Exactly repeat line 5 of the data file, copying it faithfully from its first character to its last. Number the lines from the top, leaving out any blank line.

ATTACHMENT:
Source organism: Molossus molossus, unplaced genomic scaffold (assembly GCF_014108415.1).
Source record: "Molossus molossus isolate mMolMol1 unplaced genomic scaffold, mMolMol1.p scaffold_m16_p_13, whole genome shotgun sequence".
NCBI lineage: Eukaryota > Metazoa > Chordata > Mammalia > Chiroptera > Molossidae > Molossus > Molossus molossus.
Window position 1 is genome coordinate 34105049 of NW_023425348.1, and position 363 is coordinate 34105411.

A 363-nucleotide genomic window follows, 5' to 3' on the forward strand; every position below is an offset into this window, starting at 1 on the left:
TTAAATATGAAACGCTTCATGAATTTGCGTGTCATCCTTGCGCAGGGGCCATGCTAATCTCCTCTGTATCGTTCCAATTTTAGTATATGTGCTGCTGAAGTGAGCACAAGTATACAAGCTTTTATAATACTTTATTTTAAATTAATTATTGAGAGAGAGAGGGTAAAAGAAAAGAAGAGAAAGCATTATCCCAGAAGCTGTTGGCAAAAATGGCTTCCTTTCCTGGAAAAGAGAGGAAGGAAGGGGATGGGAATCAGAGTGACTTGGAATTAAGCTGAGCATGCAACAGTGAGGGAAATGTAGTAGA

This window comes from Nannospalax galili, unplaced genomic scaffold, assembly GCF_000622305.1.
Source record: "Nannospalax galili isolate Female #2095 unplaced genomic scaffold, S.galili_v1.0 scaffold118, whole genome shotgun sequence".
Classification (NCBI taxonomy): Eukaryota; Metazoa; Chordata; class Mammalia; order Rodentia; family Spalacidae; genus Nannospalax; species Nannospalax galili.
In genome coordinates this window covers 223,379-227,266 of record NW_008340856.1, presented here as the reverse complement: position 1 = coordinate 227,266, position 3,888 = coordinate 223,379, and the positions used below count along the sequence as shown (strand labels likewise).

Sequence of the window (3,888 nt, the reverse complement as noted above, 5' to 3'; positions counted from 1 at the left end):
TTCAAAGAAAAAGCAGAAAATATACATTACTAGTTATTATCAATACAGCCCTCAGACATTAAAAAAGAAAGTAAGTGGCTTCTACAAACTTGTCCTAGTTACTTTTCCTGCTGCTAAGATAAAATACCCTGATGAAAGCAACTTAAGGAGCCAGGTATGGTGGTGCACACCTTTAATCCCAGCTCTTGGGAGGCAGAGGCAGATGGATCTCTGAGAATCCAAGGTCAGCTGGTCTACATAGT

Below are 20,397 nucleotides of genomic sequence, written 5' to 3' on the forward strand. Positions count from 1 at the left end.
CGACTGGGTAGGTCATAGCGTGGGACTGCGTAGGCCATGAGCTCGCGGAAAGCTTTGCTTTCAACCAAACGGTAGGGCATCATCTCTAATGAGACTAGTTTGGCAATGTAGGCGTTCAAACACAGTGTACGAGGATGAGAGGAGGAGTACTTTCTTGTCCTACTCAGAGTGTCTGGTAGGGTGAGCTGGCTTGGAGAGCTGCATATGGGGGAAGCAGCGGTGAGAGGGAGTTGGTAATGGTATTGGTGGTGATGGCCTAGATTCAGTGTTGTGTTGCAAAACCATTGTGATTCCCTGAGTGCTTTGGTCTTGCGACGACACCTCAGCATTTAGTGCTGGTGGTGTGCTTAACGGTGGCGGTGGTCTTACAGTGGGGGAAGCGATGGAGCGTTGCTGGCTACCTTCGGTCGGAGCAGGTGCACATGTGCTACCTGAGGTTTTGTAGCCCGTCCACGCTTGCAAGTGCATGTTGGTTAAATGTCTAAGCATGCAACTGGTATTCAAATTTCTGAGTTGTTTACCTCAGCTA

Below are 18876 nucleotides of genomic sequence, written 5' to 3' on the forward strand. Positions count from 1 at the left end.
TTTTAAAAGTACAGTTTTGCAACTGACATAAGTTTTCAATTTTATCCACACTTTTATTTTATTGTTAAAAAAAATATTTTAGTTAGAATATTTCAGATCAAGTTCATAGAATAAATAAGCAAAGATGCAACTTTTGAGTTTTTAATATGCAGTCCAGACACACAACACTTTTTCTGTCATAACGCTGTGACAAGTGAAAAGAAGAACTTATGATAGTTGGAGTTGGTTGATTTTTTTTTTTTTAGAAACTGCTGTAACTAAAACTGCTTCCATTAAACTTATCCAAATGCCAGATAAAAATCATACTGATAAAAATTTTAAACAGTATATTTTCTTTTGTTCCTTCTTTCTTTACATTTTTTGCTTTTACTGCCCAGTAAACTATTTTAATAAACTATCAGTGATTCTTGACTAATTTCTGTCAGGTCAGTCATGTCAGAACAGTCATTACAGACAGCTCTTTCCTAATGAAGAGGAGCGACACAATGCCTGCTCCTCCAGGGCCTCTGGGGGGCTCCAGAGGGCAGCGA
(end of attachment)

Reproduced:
A 363-nucleotide genomic window follows, 5' to 3' on the forward strand; every position below is an offset into this window, starting at 1 on the left: